Unions in another financially troubled country, Portugal, have called for a nationwide general strike on November 24. They are upset that the government plans more spending cuts, including on salaries for government workers.

Portuguese Prime Minister Pedro Passos Coelho has called the country's financial state a national emergency. But Portugal was required to adopt the spending cuts and tax increases so it could secure its $108 billion international earlier this year.

Some information for this report was provided by AP, AFP and Reuters.

You May Like

Australia Knights Prince Philip, Sparking National Outrage

Abbott's surprise reintroduction of knights and dames in the country's honors system last year drew criticism that he was out of touch with national sentiment More

SAG Award Boosts 'Birdman' Oscar Hopes

Individual acting Oscars appear to be sewn up: SAG awards went to artists who won Golden Globes: Julianne Moore, Eddie Redmayne, Patricia Arquette, J.K. Simmons More

Katy Perry Lights Way for Super Bowl's Girl Power Moment

Pop star's selection to headline US football championship's halftime show extends NFL's trend of selecting artists who appeal to younger viewers More

This forum has been closed.
Comments
     
There are no comments in this forum. Be first and add one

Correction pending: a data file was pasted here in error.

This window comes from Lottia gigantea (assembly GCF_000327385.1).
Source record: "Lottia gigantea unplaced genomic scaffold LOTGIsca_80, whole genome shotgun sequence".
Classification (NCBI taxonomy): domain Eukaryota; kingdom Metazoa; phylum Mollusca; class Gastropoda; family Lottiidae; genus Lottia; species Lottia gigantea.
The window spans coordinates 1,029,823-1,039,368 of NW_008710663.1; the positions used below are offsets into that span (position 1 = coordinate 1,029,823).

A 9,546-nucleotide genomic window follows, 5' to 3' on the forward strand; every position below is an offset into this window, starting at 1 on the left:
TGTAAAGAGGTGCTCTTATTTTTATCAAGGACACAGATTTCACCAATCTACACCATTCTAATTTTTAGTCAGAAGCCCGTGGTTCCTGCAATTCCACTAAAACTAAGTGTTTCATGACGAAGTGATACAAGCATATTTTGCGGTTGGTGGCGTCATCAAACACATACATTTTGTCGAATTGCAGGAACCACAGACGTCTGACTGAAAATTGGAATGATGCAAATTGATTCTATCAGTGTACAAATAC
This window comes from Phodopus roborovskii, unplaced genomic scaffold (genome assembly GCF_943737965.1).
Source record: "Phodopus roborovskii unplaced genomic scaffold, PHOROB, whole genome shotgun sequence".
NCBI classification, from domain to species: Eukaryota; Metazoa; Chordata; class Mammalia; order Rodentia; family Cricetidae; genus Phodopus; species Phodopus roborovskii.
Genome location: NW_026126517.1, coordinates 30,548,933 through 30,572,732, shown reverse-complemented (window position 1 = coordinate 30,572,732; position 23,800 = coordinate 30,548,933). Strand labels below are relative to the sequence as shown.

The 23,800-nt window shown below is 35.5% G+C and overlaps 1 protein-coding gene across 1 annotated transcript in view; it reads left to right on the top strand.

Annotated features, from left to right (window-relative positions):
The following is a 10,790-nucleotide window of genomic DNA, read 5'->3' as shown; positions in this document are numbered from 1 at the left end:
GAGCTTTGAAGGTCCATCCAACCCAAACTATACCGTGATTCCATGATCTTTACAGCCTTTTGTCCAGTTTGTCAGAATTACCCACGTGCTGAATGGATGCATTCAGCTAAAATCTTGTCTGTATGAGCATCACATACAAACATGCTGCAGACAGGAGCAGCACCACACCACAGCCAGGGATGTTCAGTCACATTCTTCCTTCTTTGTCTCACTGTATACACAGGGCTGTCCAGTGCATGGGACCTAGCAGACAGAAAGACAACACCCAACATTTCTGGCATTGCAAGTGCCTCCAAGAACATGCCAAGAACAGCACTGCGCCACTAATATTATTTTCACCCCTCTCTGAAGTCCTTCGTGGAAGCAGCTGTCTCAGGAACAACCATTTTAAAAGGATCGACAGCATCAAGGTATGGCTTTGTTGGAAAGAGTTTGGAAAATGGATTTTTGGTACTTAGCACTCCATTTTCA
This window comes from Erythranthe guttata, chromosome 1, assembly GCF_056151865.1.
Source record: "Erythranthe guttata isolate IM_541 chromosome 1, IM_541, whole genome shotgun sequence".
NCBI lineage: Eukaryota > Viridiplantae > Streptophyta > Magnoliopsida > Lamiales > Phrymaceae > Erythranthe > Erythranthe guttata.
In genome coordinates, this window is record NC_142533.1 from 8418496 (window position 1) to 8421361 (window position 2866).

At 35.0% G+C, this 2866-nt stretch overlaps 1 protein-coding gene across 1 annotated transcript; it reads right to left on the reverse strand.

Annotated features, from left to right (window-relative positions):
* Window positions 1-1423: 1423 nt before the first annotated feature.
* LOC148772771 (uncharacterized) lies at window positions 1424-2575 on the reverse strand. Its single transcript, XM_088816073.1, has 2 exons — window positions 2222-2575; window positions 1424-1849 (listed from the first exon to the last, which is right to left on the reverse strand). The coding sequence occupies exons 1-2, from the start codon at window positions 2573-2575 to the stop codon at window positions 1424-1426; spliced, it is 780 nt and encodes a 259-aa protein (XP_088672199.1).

Featured Videos

Your JavaScript is turned off or you have an old version of Adobe's Flash Player. Get the latest Flash player.
Zoo Animals Show Their Artistic Sidesi
X
June Soh
January 23, 2015 10:03 PM
The pursuit of happiness is so important, America's founding fathers put it in the Declaration of Independence. Any zookeeper will tell you animals need enrichment, just like humans do. So painting, and even music, are part of the Smithsonian National Zoo's program to keep the animals happy. VOA’s June Soh met some animal artists at the zoo in Washington. Faith Lapidus narrates.
Video

Video Zoo Animals Show Their Artistic Sides

The pursuit of happiness is so important, America's founding fathers put it in the Declaration of Independence. Any zookeeper will tell you animals need enrichment, just like humans do. So painting, and even music, are part of the Smithsonian National Zoo's program to keep the animals happy. VOA’s June Soh met some animal artists at the zoo in Washington. Faith Lapidus narrates.
Video

Video Progress, Some Areas of Disagreement in Cuba Talks

U.S. and Cuban officials are reporting progress from initial talks in Havana on re-establishing diplomatic ties. U.S. Assistant Secretary of State (for Western Hemisphere Affairs) Roberta Jacobson said while there was agreement on a broad range of issues, there also are some “profound disagreements” between Washington and Havana. VOA State Department correspondent Pam Dockins has the story.
Video

Video Worldwide Photo Workshops Empower Youth